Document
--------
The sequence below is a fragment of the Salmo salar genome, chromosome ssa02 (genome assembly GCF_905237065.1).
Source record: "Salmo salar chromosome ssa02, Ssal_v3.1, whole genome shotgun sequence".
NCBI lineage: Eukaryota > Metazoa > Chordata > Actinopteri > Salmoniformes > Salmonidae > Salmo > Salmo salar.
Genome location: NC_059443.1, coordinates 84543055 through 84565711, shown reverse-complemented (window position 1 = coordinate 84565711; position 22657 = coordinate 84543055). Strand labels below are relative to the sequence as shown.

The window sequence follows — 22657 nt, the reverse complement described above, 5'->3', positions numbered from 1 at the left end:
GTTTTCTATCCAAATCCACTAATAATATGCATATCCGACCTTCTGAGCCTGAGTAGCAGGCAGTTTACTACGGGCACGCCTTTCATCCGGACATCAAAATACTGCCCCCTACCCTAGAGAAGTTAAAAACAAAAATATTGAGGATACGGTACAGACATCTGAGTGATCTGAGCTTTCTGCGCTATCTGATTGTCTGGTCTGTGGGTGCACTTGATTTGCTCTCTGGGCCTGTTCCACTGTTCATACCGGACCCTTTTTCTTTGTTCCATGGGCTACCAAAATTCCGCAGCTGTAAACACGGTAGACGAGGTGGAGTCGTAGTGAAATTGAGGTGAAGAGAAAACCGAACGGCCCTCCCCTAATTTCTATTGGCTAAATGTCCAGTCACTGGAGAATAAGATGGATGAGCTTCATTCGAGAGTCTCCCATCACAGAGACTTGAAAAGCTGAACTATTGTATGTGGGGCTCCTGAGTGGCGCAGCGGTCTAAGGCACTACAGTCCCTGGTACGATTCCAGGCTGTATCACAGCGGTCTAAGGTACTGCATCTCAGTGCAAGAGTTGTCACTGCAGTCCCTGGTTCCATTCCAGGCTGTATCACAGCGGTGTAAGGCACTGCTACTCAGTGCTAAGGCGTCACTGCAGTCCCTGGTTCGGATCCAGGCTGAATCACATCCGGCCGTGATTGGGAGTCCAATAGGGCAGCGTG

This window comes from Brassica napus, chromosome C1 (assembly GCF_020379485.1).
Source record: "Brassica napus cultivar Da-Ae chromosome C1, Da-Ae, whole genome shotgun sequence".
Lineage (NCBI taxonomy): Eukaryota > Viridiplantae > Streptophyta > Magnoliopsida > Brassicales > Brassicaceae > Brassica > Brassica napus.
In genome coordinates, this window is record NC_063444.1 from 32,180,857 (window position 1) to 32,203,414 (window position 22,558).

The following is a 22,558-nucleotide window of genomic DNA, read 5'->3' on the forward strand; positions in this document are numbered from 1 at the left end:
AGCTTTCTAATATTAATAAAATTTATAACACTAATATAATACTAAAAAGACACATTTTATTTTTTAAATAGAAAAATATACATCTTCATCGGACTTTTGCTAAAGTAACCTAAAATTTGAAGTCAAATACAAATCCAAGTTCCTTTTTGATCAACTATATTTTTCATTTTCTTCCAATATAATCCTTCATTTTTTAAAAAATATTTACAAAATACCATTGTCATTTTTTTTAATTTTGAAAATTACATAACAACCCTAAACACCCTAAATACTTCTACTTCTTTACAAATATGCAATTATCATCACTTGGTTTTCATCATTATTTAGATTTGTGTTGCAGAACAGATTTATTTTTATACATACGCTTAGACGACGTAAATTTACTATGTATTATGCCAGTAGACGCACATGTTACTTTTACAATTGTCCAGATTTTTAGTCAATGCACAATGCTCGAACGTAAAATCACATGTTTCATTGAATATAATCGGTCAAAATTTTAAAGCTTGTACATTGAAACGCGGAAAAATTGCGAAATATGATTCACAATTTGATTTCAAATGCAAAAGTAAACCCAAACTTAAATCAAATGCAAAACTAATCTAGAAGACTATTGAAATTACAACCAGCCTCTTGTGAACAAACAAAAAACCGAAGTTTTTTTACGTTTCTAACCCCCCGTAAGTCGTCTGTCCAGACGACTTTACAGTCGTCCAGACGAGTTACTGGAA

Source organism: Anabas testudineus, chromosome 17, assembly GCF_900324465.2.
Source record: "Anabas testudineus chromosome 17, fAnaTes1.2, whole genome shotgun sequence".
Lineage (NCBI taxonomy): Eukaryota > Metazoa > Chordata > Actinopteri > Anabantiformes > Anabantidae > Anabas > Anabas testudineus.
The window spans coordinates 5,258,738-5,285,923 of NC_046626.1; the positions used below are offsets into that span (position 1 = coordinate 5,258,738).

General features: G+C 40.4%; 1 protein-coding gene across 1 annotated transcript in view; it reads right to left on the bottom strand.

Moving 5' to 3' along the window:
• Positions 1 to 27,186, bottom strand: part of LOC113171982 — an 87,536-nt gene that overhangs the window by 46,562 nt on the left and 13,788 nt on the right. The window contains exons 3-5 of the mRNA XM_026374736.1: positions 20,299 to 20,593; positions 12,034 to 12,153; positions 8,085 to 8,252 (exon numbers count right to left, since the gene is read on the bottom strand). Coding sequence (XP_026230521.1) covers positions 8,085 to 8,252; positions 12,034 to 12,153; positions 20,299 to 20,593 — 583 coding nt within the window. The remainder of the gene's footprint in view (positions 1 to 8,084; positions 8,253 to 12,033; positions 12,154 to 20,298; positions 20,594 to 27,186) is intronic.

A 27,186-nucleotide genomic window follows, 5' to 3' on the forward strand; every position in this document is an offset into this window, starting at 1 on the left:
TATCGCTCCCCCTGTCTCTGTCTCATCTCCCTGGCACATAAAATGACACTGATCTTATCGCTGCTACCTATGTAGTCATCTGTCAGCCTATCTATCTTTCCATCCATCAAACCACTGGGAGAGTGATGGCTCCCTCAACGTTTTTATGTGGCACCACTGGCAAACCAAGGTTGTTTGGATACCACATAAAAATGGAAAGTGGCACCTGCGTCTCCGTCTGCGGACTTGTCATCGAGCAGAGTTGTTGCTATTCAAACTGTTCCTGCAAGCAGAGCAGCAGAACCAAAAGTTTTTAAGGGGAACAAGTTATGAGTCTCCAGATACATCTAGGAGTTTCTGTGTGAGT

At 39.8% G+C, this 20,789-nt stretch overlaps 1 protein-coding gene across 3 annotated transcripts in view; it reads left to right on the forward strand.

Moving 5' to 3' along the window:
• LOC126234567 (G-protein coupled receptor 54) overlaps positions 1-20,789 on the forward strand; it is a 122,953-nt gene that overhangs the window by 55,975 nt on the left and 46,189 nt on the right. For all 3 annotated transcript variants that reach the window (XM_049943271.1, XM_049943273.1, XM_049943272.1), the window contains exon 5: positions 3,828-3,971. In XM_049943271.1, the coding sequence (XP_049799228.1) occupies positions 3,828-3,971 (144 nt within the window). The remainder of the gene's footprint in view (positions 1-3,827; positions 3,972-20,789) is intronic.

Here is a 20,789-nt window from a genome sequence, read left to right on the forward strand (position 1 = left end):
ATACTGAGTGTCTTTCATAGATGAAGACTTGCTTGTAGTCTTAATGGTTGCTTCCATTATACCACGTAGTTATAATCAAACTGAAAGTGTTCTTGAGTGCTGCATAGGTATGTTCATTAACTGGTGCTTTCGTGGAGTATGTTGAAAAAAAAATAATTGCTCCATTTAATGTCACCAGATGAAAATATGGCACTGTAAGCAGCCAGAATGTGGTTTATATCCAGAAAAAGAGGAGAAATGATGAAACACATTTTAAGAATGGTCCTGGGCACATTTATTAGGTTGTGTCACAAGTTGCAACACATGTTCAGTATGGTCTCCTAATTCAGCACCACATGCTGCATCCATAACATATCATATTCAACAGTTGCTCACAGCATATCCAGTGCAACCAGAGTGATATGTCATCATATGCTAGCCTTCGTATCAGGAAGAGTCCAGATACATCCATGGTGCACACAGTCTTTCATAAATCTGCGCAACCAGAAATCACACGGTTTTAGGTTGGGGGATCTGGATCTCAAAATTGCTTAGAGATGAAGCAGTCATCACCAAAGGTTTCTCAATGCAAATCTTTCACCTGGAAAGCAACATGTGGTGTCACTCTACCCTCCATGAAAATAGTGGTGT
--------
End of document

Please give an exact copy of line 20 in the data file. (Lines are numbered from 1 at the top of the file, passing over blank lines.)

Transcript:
A 27,186-nucleotide genomic window follows, 5' to 3' on the forward strand; every position in this document is an offset into this window, starting at 1 on the left: